Corals regulate the distribution and abundance of Symbiodiniaceae and biomolecules in response to changing water depth and sea surface temperature

Thumbnail Image
Date
2021-01-26
Authors
Sivaguru, Mayandi
Todorov, Lauren G.
Fouke, Courtney E.
Munro, Cara M. O.
Fouke, Kyle W.
Fouke, Kaitlyn E.
Baughman, Melinda E.
Fouke, Bruce W.
Alternative Title
Date Created
Location
DOI
10.1038/s41598-021-81520-0
Related Materials
Replaces
Replaced By
Keywords
Autofluorescence
Two-photon microscopy
X-ray Micro CT
Water Depth
Bathymetry
Sea surface temperature
Symbiodiniaceae symbiont
chromatophores
calmodulin
carbonic anhydrase
mucus
Scleractinian corals
Orbicella annularis
Orbicella faveolata
Abstract
The Scleractinian corals Orbicella annularis and O. faveolata have survived by acclimatizing to environmental changes in water depth and sea surface temperature (SST). However, the complex physiological mechanisms by which this is achieved remain only partially understood, limiting the accurate prediction of coral response to future climate change. This study quantitatively tracks spatial and temporal changes in Symbiodiniaceae and biomolecule (chromatophores, calmodulin, carbonic anhydrase and mucus) abundance that are essential to the processes of acclimatization and biomineralization. Decalcified tissues from intact healthy Orbicella biopsies, collected across water depths and seasonal SST changes on Curaçao, were analyzed with novel autofluorescence and immunofluorescence histology techniques that included the use of custom antibodies. O. annularis at 5 m water depth exhibited decreased Symbiodiniaceae and increased chromatophore abundances, while O. faveolata at 12 m water depth exhibited inverse relationships. Analysis of seasonal acclimatization of the O. faveolata holobiont in this study, combined with previous reports, suggests that biomolecules are differentially modulated during transition from cooler to warmer SST. Warmer SST was also accompanied by decreased mucus production and decreased Symbiodiniaceae abundance, which is compensated by increased photosynthetic activity enhanced calcification. These interacting processes have facilitated the remarkable resiliency of the corals through geological time.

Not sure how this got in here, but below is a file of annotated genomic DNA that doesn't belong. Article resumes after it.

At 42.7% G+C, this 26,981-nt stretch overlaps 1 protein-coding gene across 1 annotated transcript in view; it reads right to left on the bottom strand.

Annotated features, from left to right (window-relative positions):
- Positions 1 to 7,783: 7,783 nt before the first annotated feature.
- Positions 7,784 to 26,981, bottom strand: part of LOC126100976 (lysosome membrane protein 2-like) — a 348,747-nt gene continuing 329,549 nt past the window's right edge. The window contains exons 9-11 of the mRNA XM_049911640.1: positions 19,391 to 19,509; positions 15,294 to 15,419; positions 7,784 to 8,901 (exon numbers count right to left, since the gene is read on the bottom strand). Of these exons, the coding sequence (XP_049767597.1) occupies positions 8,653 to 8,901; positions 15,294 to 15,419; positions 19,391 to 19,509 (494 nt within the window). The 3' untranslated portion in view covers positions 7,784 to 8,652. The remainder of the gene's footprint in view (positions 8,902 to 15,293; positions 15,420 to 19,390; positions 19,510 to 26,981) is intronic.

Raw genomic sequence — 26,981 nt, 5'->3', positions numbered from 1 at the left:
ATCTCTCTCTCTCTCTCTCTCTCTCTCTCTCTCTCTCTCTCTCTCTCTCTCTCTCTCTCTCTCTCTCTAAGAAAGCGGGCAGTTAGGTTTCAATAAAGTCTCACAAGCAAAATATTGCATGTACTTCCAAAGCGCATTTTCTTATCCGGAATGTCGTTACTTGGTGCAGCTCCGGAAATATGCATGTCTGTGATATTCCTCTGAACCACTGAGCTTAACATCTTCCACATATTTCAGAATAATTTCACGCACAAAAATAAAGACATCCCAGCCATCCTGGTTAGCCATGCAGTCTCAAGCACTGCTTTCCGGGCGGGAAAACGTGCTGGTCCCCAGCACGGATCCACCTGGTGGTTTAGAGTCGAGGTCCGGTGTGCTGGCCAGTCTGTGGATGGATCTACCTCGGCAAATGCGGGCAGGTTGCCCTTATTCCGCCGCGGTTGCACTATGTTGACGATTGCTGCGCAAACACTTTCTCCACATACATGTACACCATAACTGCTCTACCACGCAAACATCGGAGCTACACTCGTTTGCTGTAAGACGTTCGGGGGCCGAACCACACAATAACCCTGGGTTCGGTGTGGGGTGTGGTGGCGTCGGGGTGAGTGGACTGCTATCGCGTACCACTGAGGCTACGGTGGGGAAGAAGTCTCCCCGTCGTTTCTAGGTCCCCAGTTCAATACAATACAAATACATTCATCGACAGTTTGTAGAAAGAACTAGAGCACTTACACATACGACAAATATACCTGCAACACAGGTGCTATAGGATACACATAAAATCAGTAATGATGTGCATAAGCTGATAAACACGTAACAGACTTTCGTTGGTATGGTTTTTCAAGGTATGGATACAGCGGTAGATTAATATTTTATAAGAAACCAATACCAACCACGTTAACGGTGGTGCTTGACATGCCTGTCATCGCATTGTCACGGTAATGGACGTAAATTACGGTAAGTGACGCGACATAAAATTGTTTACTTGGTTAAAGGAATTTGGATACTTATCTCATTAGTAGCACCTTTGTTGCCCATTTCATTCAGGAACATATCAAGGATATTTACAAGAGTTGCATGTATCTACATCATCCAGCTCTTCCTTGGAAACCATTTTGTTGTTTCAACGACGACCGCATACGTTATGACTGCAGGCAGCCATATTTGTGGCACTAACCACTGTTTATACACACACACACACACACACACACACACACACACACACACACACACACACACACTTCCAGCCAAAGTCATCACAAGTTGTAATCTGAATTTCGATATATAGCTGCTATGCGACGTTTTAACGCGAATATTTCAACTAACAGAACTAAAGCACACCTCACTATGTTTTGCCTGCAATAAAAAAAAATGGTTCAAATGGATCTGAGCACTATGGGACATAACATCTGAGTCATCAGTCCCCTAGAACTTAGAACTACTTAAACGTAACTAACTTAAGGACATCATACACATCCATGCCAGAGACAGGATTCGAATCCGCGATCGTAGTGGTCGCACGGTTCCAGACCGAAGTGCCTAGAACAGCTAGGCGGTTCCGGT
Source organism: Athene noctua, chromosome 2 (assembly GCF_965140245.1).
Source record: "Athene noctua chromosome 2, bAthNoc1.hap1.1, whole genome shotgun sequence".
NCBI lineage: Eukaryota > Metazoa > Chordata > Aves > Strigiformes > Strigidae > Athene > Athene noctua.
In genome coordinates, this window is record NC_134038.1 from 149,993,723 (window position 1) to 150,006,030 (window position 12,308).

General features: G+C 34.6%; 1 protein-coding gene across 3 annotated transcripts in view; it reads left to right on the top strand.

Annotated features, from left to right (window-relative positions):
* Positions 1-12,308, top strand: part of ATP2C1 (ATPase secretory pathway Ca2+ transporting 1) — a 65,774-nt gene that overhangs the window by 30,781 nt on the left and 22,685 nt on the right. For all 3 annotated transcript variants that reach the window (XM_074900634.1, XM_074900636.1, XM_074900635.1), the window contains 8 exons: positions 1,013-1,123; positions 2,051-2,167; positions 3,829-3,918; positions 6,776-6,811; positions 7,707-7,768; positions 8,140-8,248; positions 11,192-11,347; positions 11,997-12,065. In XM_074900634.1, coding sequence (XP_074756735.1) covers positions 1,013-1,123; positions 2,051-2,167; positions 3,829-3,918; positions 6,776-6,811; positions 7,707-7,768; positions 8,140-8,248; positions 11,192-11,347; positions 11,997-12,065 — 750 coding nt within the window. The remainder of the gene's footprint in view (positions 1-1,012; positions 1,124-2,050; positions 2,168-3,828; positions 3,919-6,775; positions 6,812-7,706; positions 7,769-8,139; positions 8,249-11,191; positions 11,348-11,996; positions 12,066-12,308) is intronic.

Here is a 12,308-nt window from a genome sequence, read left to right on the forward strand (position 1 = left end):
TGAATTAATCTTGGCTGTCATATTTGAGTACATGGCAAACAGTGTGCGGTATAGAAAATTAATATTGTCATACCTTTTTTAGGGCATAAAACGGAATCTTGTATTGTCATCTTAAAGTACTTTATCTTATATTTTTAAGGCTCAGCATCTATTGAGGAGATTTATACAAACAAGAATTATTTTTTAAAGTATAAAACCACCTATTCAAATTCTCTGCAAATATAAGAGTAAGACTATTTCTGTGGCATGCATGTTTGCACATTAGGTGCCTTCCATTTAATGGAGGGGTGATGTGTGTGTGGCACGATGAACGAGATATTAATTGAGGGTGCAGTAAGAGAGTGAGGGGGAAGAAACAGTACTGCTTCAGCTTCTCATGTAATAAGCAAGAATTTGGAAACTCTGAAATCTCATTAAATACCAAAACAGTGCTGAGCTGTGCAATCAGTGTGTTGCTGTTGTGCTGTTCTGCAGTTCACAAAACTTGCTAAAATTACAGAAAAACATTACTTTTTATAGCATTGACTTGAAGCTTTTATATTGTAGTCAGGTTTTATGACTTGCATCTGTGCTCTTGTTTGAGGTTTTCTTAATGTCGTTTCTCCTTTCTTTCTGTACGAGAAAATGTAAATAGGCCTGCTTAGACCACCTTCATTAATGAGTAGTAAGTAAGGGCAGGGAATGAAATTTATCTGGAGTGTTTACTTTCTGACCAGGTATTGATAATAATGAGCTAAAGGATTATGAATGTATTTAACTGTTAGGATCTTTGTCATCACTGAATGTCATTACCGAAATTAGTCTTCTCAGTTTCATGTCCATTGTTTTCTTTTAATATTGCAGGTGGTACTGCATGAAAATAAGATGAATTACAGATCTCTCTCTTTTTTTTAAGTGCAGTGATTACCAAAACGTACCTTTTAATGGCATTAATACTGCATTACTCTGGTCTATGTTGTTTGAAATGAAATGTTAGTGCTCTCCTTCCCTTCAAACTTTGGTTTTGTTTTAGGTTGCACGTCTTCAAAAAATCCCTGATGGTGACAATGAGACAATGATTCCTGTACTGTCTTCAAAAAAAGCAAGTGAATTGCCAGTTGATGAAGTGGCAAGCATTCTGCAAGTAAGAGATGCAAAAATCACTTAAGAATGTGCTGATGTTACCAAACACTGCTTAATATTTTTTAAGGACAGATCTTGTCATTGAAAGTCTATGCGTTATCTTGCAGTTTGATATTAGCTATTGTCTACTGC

Description
© The Author(s), 2021. This article is distributed under the terms of the Creative Commons Attribution License. The definitive version was published in Sivaguru, M., Todorov, L. G., Fouke, C. E., Munro, C. M. O., Fouke, K. W., Fouke, K. E., Baughman, M. E., & Fouke, B. W. Corals regulate the distribution and abundance of Symbiodiniaceae and biomolecules in response to changing water depth and sea surface temperature. Scientific Reports, 11(1), (2021): 2230, https://doi.org/10.1038/s41598-021-81520-0.
Embargo Date
Citation
Sivaguru, M., Todorov, L. G., Fouke, C. E., Munro, C. M. O., Fouke, K. W., Fouke, K. E., Baughman, M. E., & Fouke, B. W. (2021). Corals regulate the distribution and abundance of Symbiodiniaceae and biomolecules in response to changing water depth and sea surface temperature. Scientific Reports, 11(1), 2230.
Cruises
Cruise ID
Cruise DOI
Vessel Name
Except where otherwise noted, this item's license is described as Attribution 4.0 International